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Upper Cretaceous-Paleogene strata of northern and central Mexico were deposited in a retroarc foreland basin that was at first narrow but expanded eastward during the Paleogene. New petrographic data and U-Pb detrital zircon ages yield insights into stratirgaphic age of the basin fill, sediment sources, and sediment-dispersal pathways. The basin differs from the contemporary Cordilleran foreland basin of the US to the north in having a dominant volcanic-lithic component in all of its sandstones. Like its northern counterpart, the Mexican basin migrated eastward with time, ahead of an advancing orogenic wedge. Provenance data indicate that the dominant sediment source for all strata was the coeval continental margin arc of western Mexico. Nevertheless, temporal differences in zircon content indicate distant sediment sources in basement and derivative sedimentary rocks of southwestern Laurentia during early (Cenomanian–Turonian) and late (Campanian–Maastrichtian and Paleogene) stages in basin evolution; during an intermediate stage (Coniacian–earliest Campanian), the Laurentian sources were absent and most pre-arc grains were derived from accreted rocks of western Mexico. The initial basin possessed a narrow foredeep filled by sediment-gravity flow deposits filled with dominantly axial sediment transport. Carbonate platforms of eastern Mexico supplied calclithites to the foredeep during early stages of basin formation, indicating the importance of pre-foreland paleotopography on sediment fill.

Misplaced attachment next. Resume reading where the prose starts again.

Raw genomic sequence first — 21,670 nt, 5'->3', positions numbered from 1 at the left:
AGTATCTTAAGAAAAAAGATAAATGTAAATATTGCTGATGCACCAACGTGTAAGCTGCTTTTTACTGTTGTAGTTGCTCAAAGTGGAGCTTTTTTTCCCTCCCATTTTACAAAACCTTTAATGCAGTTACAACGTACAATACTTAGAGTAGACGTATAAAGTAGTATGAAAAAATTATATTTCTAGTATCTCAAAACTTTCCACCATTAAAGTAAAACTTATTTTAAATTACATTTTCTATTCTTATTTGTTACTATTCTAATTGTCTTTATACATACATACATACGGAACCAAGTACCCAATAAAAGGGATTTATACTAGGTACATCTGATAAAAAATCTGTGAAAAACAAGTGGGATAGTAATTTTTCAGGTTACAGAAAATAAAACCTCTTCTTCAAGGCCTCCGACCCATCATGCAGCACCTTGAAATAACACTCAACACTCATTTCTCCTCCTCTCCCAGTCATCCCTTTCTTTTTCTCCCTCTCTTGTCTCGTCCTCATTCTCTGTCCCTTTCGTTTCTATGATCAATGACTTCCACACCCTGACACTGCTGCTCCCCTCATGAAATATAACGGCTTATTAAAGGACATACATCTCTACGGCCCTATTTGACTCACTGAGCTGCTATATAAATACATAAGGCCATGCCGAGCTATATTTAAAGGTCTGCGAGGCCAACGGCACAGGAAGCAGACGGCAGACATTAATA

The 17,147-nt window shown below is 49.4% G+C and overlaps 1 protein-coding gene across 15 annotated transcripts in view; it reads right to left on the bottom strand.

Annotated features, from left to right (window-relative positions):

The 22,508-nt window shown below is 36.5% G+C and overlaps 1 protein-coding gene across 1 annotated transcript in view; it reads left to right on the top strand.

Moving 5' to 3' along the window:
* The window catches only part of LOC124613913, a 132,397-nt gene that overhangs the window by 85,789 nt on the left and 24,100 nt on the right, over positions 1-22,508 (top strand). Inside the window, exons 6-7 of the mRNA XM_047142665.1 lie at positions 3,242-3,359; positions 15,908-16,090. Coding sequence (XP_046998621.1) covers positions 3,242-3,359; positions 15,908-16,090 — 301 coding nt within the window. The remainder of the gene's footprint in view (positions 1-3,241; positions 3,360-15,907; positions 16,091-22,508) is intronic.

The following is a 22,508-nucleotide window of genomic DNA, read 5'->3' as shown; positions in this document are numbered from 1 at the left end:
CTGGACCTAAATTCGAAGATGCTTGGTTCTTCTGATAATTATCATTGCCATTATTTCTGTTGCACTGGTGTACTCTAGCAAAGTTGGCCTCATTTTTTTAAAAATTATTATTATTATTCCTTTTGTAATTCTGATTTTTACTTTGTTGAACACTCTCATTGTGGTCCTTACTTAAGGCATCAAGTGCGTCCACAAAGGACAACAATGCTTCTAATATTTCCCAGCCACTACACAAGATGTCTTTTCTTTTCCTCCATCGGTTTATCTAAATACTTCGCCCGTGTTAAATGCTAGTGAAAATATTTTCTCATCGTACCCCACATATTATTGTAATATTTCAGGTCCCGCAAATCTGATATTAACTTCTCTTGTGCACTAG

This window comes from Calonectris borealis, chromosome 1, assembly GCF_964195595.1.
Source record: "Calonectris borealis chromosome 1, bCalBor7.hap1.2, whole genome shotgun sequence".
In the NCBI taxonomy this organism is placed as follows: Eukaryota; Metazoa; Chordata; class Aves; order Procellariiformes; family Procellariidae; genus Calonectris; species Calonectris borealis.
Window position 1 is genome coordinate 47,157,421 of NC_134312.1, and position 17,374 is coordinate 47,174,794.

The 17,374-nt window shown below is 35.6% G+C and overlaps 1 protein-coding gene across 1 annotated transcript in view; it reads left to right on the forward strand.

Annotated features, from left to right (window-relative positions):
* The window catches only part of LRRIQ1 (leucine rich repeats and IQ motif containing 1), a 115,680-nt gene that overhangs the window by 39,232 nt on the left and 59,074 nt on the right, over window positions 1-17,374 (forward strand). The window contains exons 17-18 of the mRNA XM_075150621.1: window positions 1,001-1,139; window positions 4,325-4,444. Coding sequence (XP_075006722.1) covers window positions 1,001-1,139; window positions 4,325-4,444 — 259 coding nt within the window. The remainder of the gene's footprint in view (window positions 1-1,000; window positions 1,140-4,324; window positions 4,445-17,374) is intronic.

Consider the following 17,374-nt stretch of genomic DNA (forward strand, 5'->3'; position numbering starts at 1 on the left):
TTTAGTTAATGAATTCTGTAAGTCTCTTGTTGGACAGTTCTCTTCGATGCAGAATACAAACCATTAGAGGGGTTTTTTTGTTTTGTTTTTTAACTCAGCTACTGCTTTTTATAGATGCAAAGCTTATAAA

Sediment-dispersal systems evolved in concert with the stages of basin development. During the Cenomanian–Turonian stage, turbidites deposited in the Mesa Central had headwaters as far away as northern Sonora, but headwaters for Coniacian–Campanian deep-water deposits probably lay closer to central Mexico. Although late-stage uppermost Cretaceous–lower Eocene shallow marine and continental strata in the foreland of northeast Mexico were linked to a fluvial drainage basin whose extent was probably the greatest in Mexico, it is unclear if these clastic sediments ever reached the Gulf of Mexico. Partitioning of the distal foreland by inversion of Jurassic extensional basins in Santonian–Campanian time was probably effective at isolating dispersal systems of northern Mexico from time-equivalent sediment-routing systems of northeast-ernmost Mexico and southwestern Texas.

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